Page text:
The U. S. Army’s after-action review process, action inquiry groups, and a theatrical company in rehearsal are examples of this kind of research. In these groups, participants seek to learn from each other, become skillful in giving and receiving feedback, and become increasingly flexible in experimenting with new behavior from moment to moment. In action inquiry groups, participants commit to publicly testing their assumptions and to slowing down their thinking process and making it explicit so that they do not readily jump to ineffective conclusions when relating with others. Participants help each other in reducing their defensiveness and increasing the mutuality of their relationships.
In third-person research, people come together to create an organization that provides the necessary conditions for people to engage in first and second-person research. In these organizations, processes, procedures, and assessment mechanisms incorporate incentives for people to exercise critical thinking and institute change, thus opening the system to evaluation and restructuring. A good example of third-person research/practice is the idea of enacting learning organizations that are open to practicing inquiry, learning from mistakes, questioning their assumptions, and reducing defensiveness.
Some organizational development efforts, such as Open Space or Appreciative Inquiry initiatives, are both second-and third-person research/practices. They are second-person in that they provide tools for organizational members to learn about their mutual hopes and fears. They are third-person in that they aim at generating new ideas that redefine the whole organization and the way people work together.
The Society for Organizational Learning Greenhouse, held at Boston College in January 2004 for some 160 practitioners, consultants, and researchers, was a form of third-person research/practice. The organizers used questionnaires to solicit daily feedback in an effort to test the event’s ongoing efficacy. Participants took part in various forms of first-person research through practices such as yoga, tai chi, and silent meditation. They participated in several second-person research projects, including an ongoing consortium on sustainability in which participants engage together in action research projects directed toward changing their companies’ practices.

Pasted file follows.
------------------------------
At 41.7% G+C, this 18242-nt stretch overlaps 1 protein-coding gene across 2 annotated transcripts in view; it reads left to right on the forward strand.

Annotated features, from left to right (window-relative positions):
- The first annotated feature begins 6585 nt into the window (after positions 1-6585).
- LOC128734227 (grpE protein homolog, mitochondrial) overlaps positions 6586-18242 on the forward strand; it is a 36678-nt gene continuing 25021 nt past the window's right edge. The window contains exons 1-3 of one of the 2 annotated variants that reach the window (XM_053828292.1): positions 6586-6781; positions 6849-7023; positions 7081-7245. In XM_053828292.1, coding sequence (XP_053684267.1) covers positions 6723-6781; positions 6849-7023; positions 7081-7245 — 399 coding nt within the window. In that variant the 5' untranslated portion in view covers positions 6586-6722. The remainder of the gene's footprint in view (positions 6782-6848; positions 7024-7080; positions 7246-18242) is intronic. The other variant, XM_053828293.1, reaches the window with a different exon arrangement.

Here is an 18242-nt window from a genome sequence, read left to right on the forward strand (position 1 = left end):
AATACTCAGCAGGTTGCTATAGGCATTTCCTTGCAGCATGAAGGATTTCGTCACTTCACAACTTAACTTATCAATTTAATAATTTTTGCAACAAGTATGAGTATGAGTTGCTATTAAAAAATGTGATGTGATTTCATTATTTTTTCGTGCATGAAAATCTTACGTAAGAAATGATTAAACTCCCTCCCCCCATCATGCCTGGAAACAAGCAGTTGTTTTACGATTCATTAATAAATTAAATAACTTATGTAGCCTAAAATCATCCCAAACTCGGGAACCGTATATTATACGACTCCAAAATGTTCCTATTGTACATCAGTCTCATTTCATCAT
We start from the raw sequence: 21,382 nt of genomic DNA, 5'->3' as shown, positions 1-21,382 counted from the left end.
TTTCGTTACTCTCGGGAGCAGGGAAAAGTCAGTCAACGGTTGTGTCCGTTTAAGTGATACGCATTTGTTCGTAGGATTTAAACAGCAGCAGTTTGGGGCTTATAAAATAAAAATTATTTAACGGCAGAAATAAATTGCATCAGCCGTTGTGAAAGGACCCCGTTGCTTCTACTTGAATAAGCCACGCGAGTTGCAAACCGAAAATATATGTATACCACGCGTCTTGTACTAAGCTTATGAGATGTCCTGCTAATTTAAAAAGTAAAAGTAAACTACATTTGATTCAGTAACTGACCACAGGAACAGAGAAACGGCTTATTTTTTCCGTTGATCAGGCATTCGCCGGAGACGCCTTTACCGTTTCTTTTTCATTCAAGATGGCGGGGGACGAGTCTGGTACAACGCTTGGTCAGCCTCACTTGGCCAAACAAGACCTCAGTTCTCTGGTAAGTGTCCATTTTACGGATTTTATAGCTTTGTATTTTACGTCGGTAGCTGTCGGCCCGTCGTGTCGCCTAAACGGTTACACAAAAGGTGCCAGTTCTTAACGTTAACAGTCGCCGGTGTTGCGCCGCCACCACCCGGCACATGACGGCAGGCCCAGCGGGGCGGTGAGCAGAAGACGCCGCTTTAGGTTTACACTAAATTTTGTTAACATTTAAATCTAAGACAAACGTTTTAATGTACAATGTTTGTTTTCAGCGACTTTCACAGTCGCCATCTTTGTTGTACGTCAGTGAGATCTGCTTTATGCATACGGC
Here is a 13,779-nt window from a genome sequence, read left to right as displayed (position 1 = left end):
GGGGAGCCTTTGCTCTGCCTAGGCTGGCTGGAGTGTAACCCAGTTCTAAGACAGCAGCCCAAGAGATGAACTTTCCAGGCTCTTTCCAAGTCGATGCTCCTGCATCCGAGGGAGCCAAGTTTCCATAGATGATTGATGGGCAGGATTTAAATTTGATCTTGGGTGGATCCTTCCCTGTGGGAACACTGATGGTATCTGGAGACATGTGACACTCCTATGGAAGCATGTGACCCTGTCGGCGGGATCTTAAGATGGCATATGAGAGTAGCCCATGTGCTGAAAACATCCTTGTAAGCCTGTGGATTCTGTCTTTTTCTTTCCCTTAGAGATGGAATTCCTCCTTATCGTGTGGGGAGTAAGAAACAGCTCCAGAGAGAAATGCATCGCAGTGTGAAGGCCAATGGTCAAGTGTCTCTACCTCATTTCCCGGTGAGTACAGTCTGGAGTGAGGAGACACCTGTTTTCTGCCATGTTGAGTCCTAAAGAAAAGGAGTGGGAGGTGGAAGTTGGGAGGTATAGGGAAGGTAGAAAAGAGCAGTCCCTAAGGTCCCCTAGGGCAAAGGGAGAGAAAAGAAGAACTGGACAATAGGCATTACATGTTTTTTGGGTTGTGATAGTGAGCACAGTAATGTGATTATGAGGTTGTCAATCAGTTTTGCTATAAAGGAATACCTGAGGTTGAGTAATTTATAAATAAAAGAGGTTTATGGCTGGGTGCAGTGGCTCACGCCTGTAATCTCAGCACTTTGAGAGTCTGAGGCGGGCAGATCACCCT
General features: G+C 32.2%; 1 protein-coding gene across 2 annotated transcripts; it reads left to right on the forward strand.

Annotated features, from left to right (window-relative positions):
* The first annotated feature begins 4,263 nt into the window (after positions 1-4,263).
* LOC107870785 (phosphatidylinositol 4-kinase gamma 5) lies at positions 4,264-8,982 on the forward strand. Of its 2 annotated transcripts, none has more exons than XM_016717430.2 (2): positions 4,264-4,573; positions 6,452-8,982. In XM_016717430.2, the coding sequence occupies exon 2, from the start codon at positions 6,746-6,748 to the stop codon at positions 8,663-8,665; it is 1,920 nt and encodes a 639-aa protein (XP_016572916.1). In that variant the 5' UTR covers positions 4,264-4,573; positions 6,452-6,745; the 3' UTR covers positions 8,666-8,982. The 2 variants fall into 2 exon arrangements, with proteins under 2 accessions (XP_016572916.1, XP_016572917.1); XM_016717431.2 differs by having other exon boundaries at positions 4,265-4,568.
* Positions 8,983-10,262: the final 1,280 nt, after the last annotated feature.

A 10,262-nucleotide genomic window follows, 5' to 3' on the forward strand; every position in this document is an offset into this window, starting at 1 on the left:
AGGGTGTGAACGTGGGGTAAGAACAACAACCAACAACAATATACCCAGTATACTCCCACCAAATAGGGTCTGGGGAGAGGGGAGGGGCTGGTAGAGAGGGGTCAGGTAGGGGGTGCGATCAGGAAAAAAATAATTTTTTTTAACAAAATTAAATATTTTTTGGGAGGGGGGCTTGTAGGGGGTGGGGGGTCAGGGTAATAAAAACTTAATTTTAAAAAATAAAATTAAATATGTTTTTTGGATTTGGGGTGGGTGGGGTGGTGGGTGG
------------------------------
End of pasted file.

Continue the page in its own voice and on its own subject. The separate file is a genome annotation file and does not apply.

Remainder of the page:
The event also explored the continual interweaving of first-, second-, and third-person action inquiry to achieve personal integrity, interpersonal mutuality, organizational profitability, societal equity, and environmental sustainability. Some half dozen new action research projects grew out of the conference itself. A keynote address by Joan Bavaria, founding president and CEO of Trillium Asset Management, on socially responsible investing showed how combining first-, second-, and third-person research and action in her work has led to an ongoing transformation in the field of investing as a whole.
Jordi Trullen (firstname.lastname@example.org) is a doctoral student in the Organization Studies department at the Boston College Carroll School of Management.
Bill Torbert is a professor at Boston College’s Carroll School of Management.
For Further Reading
Chandler, D. and W. Torbert., “Transforming Inquiry and Action: By Interweaving 27 Flavors of Action Research”, Journal of Action Inquiry. 1, 2 (2003).
Reason, P. and W. Torbert., “The Action Turn: Toward a Transformational Social Science: A Further Look at the Scientific Merits of Action Research”, Concepts and Transformation. 6, 1 (2001).
Torbert, W., “Transforming Social Science: Integrating Quantitative, Qualitative, and Action Research,” in Sherman, F. and W. Torbert (eds.), Transforming Social Inquiry, Transforming Social Action (Kluwer Academic Publishers, 2000).
Torbert, William and Associates. Action Inquiry: The Secret of Timely and Transforming Leadership (Berrett-Koehler, 2004).